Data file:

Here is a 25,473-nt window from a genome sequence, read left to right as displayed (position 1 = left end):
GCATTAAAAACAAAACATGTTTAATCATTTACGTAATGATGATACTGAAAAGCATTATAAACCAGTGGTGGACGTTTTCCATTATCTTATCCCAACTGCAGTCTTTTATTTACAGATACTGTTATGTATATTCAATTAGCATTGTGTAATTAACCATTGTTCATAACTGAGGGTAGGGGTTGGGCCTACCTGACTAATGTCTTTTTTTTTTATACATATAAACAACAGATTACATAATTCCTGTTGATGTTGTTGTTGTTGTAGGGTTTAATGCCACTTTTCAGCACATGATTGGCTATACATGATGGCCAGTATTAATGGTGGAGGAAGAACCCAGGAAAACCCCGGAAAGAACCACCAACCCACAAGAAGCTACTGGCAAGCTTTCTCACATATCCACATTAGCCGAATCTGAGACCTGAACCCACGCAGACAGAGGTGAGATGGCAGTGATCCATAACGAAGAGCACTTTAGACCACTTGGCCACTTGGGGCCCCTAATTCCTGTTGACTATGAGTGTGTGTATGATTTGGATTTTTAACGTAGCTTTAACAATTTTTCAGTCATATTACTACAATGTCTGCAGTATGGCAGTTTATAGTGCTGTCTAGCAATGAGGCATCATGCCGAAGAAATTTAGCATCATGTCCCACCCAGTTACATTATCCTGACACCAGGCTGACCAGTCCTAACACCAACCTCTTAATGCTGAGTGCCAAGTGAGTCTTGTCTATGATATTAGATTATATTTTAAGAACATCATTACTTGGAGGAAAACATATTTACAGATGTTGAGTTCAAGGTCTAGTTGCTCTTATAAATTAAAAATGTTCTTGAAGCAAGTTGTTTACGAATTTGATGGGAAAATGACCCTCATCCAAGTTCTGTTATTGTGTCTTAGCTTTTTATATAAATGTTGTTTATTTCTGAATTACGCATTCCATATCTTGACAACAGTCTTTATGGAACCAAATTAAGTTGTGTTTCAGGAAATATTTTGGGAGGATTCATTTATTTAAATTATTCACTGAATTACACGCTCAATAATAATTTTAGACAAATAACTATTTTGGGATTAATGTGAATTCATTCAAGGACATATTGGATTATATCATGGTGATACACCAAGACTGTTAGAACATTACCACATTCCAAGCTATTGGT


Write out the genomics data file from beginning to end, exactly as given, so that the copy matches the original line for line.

Here is a 25,473-nt window from a genome sequence, read left to right as displayed (position 1 = left end):
GCATTAAAAACAAAACATGTTTAATCATTTACGTAATGATGATACTGAAAAGCATTATAAACCAGTGGTGGACGTTTTCCATTATCTTATCCCAACTGCAGTCTTTTATTTACAGATACTGTTATGTATATTCAATTAGCATTGTGTAATTAACCATTGTTCATAACTGAGGGTAGGGGTTGGGCCTACCTGACTAATGTCTTTTTTTTTTATACATATAAACAACAGATTACATAATTCCTGTTGATGTTGTTGTTGTTGTAGGGTTTAATGCCACTTTTCAGCACATGATTGGCTATACATGATGGCCAGTATTAATGGTGGAGGAAGAACCCAGGAAAACCCCGGAAAGAACCACCAACCCACAAGAAGCTACTGGCAAGCTTTCTCACATATCCACATTAGCCGAATCTGAGACCTGAACCCACGCAGACAGAGGTGAGATGGCAGTGATCCATAACGAAGAGCACTTTAGACCACTTGGCCACTTGGGGCCCCTAATTCCTGTTGACTATGAGTGTGTGTATGATTTGGATTTTTAACGTAGCTTTAACAATTTTTCAGTCATATTACTACAATGTCTGCAGTATGGCAGTTTATAGTGCTGTCTAGCAATGAGGCATCATGCCGAAGAAATTTAGCATCATGTCCCACCCAGTTACATTATCCTGACACCAGGCTGACCAGTCCTAACACCAACCTCTTAATGCTGAGTGCCAAGTGAGTCTTGTCTATGATATTAGATTATATTTTAAGAACATCATTACTTGGAGGAAAACATATTTACAGATGTTGAGTTCAAGGTCTAGTTGCTCTTATAAATTAAAAATGTTCTTGAAGCAAGTTGTTTACGAATTTGATGGGAAAATGACCCTCATCCAAGTTCTGTTATTGTGTCTTAGCTTTTTATATAAATGTTGTTTATTTCTGAATTACGCATTCCATATCTTGACAACAGTCTTTATGGAACCAAATTAAGTTGTGTTTCAGGAAATATTTTGGGAGGATTCATTTATTTAAATTATTCACTGAATTACACGCTCAATAATAATTTTAGACAAATAACTATTTTGGGATTAATGTGAATTCATTCAAGGACATATTGGATTATATCATGGTGATACACCAAGACTGTTAGAACATTACCACATTCCAAGCTATTGGT